Guest Commentary: With President Obama’s proposal for a new $100 billion infrastructure jobs package still on the table, there has never been a better time for our industry to talk seriously about how we build and design American infrastructure. And, with the U.S. currently ranked at 16th place in terms of global infrastructure – falling from a previous ranking of 6th – engineering and construction firms will be challenged to find new ways to better build or retrofit infrastructure when this new funding becomes available.
As we wait for the final infrastructure job bills, the question firms have to ask themselves is, “How can we not only position ourselves to bid on new infrastructure projects, but also execute the projects more effectively and sustainably in the long run?” While there is no easy answer, I assure you that throwing money at the problem certainly won’t be the way we revive infrastructure design and management. Instead, at its core, our country’s infrastructure challenges are as much about processes as they are about money. We need to take a hard look at these processes and leverage the advanced technologies available to improve design and construction efficiency, collaboration as well as project and information management.
This starts with rethinking how we approach industry roles in general. Responsibilities need to be re-defined at the highest levels, recognizing that the infrastructure eco-system is becoming more holistic. By changing our mindset, we will more effectively be able to integrate the workflows involved in the process of building and designing infrastructure, improve the quality of the projects we’re delivering, and ensure we’re creating iconic building and infrastructure that not only addresses our needs today but well into the future.
To do this properly, engineering and construction companies should take a close look at the following three areas, which badly need improvement.
1. Review project technologies – are we using technology most efficiently and effectively?
With so many new building and engineering technologies on the market, firms simply can’t afford to ignore the very powerful tools at our disposable. Using the advanced Building Information Modeling (BIM) software programs on the market, companies can eliminate conflicts early – saving time and money on-site at a project. And, with many government agencies turning to standardized BIM requirements for projects, it’s important to be in front of these technology requirements now in order to even be up for consideration when bidding on infrastructure projects.
2. Consider the concept of the “Master Builder”
BIM technologies, when used right, have so much potential to help construction firms adequately address the challenges of new infrastructure projects. However, when used incorrectly and without proper training, BIM can slow down a project life cycle and frustrate staff. Make sure you pair new technologies with dedicated training for team members so that as soon as you’ve signed an infrastructure contract, your team is ready to hit the ground running. With the right technology and training at all levels, this starts to move us closer towards an evolved version of the “Master Builder,” where essentially one team takes on the entire responsibility for managing the entire lifecycle of a project, from designing to building to maintaining it.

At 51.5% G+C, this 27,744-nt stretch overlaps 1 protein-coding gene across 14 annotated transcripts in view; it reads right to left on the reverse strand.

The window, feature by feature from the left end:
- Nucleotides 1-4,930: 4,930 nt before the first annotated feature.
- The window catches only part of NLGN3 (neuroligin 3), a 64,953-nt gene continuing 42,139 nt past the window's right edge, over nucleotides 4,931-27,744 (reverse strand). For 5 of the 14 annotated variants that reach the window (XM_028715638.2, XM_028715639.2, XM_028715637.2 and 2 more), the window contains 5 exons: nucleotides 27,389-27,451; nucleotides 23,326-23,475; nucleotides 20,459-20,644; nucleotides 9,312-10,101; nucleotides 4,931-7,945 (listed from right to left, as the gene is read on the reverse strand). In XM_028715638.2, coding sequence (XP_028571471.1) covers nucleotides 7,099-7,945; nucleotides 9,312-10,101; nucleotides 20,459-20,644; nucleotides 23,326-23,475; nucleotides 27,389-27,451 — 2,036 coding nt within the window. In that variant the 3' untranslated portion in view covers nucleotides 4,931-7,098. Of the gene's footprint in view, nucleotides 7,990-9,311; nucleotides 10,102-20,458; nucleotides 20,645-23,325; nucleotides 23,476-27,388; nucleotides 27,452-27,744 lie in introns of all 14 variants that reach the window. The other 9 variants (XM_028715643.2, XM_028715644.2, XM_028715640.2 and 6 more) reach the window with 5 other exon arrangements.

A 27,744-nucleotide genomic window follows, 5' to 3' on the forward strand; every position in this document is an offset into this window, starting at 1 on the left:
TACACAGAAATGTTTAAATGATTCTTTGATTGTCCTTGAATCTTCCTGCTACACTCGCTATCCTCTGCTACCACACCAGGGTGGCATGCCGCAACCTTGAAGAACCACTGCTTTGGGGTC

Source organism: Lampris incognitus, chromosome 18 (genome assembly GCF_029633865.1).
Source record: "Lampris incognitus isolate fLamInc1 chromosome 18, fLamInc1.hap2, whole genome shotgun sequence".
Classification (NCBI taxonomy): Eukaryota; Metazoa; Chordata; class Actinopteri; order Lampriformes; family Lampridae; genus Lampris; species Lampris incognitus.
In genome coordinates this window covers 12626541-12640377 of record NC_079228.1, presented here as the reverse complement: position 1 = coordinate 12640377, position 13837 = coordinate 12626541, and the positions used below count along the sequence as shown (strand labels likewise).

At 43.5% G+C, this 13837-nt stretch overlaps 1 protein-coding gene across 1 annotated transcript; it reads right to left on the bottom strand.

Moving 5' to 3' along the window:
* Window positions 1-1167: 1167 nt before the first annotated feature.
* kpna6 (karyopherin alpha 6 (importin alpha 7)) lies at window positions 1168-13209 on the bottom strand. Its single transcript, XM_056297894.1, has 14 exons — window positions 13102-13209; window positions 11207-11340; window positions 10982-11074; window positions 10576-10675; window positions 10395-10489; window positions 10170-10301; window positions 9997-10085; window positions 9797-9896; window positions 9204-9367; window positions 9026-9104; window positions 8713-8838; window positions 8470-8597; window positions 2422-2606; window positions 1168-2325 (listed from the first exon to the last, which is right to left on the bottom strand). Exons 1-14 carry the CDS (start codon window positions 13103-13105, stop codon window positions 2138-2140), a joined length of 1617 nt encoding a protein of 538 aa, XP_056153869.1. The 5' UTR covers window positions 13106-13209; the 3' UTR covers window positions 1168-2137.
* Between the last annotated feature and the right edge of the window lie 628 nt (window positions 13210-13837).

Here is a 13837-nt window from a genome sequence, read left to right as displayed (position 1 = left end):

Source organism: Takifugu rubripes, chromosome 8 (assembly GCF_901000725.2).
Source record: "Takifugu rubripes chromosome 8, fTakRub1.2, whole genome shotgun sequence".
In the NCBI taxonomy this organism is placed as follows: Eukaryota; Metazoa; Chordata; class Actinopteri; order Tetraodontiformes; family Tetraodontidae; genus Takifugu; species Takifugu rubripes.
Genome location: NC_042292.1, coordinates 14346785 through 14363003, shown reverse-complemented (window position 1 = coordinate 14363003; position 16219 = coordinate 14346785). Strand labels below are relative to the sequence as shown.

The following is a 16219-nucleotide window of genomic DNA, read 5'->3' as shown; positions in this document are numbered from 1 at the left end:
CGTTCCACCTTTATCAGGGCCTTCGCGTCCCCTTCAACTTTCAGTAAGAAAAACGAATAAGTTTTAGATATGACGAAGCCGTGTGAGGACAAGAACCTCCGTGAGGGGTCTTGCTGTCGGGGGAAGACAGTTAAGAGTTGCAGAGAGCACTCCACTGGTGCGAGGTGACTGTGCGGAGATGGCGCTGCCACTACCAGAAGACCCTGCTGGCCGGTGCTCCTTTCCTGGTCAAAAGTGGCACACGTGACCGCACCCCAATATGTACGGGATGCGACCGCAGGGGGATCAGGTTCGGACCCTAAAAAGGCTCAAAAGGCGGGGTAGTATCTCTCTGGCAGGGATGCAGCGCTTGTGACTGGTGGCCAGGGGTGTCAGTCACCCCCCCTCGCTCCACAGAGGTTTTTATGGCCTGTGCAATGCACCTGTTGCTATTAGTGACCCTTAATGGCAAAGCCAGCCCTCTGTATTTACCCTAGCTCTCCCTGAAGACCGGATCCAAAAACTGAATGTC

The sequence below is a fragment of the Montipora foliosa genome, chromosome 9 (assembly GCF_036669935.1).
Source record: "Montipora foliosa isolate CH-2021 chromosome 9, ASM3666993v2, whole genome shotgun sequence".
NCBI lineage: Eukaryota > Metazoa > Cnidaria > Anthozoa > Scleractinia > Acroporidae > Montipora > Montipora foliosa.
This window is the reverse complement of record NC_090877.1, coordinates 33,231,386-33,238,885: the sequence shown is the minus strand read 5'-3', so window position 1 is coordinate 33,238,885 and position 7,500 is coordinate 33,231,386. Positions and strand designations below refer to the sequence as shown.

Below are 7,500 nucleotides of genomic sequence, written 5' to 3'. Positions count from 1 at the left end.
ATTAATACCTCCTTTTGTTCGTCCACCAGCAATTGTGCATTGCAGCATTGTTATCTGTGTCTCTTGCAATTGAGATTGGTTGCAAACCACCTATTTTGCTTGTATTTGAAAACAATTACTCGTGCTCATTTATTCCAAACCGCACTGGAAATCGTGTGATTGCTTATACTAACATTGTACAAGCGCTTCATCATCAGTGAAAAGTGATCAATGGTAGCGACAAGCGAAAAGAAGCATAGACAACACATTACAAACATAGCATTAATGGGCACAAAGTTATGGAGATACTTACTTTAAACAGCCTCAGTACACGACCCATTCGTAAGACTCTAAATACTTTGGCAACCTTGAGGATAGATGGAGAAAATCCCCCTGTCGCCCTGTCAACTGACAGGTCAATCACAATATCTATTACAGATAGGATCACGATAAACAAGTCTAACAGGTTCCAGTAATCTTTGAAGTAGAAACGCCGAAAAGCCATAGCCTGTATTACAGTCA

3. Our industry must do a better job of collaboration, especially in sharing BIM models
According to a report from the National Institute of Standards and Technology, the U.S. architecture, engineering and construction industry passes on $15.8 billion in costs associated with data interoperability. BIM technology, beyond increasing design and construction efficiency, can also make collaboration between other project partners easier by helping to eliminate the extra steps required to switch between 2D and 3D plans. And, don’t file away the BIM model when the project is complete: facilities managers and owner/operators can use the model for asset management to reduce the cost of upgrading or renovating infrastructure.
It’s clear that BIM technology holds significant potential for helping the construction industry eliminate costs, improve efficiencies and ultimately build better, stronger infrastructure. And increased national infrastructure spending comes not a moment too soon. In areas all over the U.S., cities and towns are struggling to keep up with infrastructure demands. In Houston alone, the Mayor reported a total of 700 water main breaks in a day alone. We have to hold ourselves to building these important systems, roads and buildings better.
While the Federal government will do its part to provide the funding to overhaul infrastructure, our industry needs to rise to the occasion. I don’t think it’s necessarily about which political plan is better – both sides of the aisle see the importance of refreshing our nation’s infrastructure. But it will be impossible to overhaul America’s infrastructure using cumbersome processes and out of date technologies. Instead, we have the resources at our fingertips, and if we use them the right way we’ll be able to successfully deliver projects that are innovative, sustainable and can be maintained over the long-term.